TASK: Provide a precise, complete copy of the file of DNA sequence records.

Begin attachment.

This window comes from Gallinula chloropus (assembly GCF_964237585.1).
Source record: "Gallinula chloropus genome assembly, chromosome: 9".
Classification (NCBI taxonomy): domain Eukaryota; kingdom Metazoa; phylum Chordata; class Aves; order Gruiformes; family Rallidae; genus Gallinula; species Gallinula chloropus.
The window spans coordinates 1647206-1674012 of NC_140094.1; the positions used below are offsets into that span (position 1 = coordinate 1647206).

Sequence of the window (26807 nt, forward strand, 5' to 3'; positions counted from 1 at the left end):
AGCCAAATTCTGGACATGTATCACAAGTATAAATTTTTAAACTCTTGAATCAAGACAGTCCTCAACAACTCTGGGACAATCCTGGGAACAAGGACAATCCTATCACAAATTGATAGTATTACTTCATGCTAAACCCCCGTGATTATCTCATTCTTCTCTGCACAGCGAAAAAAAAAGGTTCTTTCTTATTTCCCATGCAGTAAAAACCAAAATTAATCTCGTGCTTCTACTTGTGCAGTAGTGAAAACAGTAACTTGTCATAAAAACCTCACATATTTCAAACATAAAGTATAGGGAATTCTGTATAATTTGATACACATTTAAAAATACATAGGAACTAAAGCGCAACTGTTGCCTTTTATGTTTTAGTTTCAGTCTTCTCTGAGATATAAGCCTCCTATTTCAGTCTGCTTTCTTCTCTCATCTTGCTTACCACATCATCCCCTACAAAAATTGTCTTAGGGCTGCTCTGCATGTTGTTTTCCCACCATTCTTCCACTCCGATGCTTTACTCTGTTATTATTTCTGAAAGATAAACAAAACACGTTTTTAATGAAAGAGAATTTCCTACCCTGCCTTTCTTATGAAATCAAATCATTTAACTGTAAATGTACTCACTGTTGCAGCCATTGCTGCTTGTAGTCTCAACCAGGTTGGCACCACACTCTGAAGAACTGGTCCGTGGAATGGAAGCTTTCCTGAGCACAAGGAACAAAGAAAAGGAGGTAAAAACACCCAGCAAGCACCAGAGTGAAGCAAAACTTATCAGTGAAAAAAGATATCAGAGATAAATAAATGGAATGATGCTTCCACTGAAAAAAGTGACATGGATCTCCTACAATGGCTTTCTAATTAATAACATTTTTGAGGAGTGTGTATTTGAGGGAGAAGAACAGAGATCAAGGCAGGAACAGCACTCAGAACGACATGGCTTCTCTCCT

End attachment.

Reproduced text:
This window comes from Gallinula chloropus (assembly GCF_964237585.1).
Source record: "Gallinula chloropus genome assembly, chromosome: 9".
Classification (NCBI taxonomy): domain Eukaryota; kingdom Metazoa; phylum Chordata; class Aves; order Gruiformes; family Rallidae; genus Gallinula; species Gallinula chloropus.
The window spans coordinates 1647206-1674012 of NC_140094.1; the positions used below are offsets into that span (position 1 = coordinate 1647206).

Sequence of the window (26807 nt, forward strand, 5' to 3'; positions counted from 1 at the left end):
AGCCAAATTCTGGACATGTATCACAAGTATAAATTTTTAAACTCTTGAATCAAGACAGTCCTCAACAACTCTGGGACAATCCTGGGAACAAGGACAATCCTATCACAAATTGATAGTATTACTTCATGCTAAACCCCCGTGATTATCTCATTCTTCTCTGCACAGCGAAAAAAAAAGGTTCTTTCTTATTTCCCATGCAGTAAAAACCAAAATTAATCTCGTGCTTCTACTTGTGCAGTAGTGAAAACAGTAACTTGTCATAAAAACCTCACATATTTCAAACATAAAGTATAGGGAATTCTGTATAATTTGATACACATTTAAAAATACATAGGAACTAAAGCGCAACTGTTGCCTTTTATGTTTTAGTTTCAGTCTTCTCTGAGATATAAGCCTCCTATTTCAGTCTGCTTTCTTCTCTCATCTTGCTTACCACATCATCCCCTACAAAAATTGTCTTAGGGCTGCTCTGCATGTTGTTTTCCCACCATTCTTCCACTCCGATGCTTTACTCTGTTATTATTTCTGAAAGATAAACAAAACACGTTTTTAATGAAAGAGAATTTCCTACCCTGCCTTTCTTATGAAATCAAATCATTTAACTGTAAATGTACTCACTGTTGCAGCCATTGCTGCTTGTAGTCTCAACCAGGTTGGCACCACACTCTGAAGAACTGGTCCGTGGAATGGAAGCTTTCCTGAGCACAAGGAACAAAGAAAAGGAGGTAAAAACACCCAGCAAGCACCAGAGTGAAGCAAAACTTATCAGTGAAAAAAGATATCAGAGATAAATAAATGGAATGATGCTTCCACTGAAAAAAGTGACATGGATCTCCTACAATGGCTTTCTAATTAATAACATTTTTGAGGAGTGTGTATTTGAGGGAGAAGAACAGAGATCAAGGCAGGAACAGCACTCAGAACGACATGGCTTCTCTCCT